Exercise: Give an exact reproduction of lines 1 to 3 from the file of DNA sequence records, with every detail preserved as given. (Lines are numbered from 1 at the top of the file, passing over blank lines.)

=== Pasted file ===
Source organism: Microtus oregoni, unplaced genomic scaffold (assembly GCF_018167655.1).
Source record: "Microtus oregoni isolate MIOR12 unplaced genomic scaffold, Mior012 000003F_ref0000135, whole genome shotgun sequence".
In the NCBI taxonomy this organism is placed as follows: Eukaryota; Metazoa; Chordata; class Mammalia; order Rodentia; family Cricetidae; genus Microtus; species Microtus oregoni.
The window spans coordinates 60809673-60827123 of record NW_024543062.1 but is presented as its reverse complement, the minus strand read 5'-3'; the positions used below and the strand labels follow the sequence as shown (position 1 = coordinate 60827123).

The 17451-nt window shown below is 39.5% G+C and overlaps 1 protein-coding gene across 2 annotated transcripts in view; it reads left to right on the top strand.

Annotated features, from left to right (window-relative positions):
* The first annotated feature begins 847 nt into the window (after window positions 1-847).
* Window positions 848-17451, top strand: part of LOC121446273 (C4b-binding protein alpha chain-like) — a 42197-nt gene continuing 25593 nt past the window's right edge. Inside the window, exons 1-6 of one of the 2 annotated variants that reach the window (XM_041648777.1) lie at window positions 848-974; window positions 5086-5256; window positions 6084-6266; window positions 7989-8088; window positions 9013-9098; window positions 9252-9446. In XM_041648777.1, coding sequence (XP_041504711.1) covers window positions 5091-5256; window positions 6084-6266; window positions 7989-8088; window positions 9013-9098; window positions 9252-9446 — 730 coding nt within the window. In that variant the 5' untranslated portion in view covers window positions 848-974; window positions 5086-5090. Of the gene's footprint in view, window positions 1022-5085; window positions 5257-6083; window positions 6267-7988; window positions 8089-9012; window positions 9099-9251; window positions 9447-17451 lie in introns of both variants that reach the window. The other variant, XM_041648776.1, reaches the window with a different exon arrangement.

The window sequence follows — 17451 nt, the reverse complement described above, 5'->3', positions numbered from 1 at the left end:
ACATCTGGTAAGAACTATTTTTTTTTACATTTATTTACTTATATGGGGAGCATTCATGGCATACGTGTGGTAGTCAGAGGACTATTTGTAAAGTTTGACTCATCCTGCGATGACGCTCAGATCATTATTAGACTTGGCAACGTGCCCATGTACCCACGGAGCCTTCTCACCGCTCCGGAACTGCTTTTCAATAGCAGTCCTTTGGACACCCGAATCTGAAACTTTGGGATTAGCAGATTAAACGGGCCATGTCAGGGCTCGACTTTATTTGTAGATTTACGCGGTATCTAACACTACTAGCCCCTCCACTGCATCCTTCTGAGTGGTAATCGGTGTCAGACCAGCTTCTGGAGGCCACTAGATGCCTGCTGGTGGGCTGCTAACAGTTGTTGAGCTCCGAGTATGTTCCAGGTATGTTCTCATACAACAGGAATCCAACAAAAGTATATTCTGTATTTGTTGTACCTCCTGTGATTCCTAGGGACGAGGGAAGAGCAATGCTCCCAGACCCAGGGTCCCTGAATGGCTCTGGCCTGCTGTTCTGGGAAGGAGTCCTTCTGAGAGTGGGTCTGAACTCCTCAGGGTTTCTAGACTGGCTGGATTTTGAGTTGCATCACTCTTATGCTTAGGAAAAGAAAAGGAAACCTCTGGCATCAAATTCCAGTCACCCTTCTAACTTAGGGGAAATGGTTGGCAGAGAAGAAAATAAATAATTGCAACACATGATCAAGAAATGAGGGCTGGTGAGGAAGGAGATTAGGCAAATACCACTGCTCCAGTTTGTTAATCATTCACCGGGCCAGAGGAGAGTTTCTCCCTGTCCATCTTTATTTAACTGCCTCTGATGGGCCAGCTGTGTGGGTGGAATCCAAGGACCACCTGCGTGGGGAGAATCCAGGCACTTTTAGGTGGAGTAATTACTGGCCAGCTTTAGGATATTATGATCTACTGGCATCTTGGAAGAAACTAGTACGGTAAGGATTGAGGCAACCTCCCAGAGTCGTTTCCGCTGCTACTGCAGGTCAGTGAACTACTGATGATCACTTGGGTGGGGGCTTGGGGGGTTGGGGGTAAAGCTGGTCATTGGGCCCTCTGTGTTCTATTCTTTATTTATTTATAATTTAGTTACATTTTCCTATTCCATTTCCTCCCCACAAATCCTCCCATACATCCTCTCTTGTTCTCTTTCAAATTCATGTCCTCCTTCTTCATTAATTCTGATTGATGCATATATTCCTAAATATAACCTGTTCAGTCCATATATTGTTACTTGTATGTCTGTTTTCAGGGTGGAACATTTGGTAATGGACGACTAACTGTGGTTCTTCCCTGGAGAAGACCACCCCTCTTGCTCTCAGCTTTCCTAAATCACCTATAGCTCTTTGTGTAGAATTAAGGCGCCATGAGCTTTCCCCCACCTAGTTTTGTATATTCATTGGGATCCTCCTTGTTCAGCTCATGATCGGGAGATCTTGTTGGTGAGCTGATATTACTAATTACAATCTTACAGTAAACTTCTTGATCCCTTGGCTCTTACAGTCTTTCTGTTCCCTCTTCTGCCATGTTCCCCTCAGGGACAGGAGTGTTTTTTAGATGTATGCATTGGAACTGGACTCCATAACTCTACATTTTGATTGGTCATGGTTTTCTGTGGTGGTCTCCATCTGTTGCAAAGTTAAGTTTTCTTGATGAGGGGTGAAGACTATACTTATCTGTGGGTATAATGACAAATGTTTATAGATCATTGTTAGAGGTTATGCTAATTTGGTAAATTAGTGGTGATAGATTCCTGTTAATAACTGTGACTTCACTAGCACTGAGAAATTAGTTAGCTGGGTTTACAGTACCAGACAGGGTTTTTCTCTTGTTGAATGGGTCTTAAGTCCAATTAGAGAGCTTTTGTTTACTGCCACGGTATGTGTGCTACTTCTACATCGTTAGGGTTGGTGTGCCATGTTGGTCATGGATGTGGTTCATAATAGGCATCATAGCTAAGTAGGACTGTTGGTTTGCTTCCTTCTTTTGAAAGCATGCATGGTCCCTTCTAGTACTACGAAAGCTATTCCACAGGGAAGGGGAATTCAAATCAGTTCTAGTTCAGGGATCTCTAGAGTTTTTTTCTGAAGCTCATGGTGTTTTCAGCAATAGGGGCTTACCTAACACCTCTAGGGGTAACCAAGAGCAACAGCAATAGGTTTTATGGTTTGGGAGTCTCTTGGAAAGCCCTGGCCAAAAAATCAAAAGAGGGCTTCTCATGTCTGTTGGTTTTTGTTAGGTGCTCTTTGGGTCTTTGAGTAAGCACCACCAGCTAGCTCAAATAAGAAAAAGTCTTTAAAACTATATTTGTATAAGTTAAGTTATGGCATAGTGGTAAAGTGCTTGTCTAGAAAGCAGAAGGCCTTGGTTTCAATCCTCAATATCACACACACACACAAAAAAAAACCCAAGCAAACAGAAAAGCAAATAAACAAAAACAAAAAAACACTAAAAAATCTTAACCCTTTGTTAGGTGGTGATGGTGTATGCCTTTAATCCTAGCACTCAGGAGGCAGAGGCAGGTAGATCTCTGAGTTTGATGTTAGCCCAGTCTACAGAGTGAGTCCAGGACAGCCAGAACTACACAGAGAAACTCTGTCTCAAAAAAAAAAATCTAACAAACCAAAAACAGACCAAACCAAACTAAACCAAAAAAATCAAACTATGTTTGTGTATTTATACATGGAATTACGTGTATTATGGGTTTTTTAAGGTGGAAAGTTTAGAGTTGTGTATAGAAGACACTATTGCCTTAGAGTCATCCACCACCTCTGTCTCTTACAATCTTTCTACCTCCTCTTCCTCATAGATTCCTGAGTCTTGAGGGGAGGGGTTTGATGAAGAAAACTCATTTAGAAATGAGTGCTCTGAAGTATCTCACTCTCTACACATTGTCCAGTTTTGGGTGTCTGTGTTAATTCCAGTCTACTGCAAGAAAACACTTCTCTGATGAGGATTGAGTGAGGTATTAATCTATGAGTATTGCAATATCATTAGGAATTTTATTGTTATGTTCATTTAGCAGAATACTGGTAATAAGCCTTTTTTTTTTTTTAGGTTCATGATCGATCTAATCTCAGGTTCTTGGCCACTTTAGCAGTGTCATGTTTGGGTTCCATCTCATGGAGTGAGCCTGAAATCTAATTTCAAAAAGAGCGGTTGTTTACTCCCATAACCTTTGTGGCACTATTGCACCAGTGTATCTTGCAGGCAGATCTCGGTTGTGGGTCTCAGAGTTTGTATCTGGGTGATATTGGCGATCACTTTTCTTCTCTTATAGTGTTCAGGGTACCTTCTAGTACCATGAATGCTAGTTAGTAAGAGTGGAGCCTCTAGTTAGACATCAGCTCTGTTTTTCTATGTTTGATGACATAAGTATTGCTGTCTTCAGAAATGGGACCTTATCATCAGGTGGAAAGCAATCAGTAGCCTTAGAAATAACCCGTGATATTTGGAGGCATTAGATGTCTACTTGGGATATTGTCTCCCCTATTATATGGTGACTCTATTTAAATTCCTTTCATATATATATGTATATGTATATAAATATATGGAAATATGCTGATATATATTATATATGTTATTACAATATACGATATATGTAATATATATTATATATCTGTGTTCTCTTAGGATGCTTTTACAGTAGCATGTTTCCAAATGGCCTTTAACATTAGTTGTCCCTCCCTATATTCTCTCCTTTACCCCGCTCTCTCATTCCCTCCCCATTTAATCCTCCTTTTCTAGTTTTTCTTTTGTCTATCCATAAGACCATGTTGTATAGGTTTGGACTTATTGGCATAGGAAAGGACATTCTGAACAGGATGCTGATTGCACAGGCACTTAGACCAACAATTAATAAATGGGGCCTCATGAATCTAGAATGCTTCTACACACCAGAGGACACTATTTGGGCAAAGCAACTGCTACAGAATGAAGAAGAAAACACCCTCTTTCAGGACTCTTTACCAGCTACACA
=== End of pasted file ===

Source organism: Microtus oregoni, unplaced genomic scaffold (assembly GCF_018167655.1).
Source record: "Microtus oregoni isolate MIOR12 unplaced genomic scaffold, Mior012 000003F_ref0000135, whole genome shotgun sequence".
In the NCBI taxonomy this organism is placed as follows: Eukaryota; Metazoa; Chordata; class Mammalia; order Rodentia; family Cricetidae; genus Microtus; species Microtus oregoni.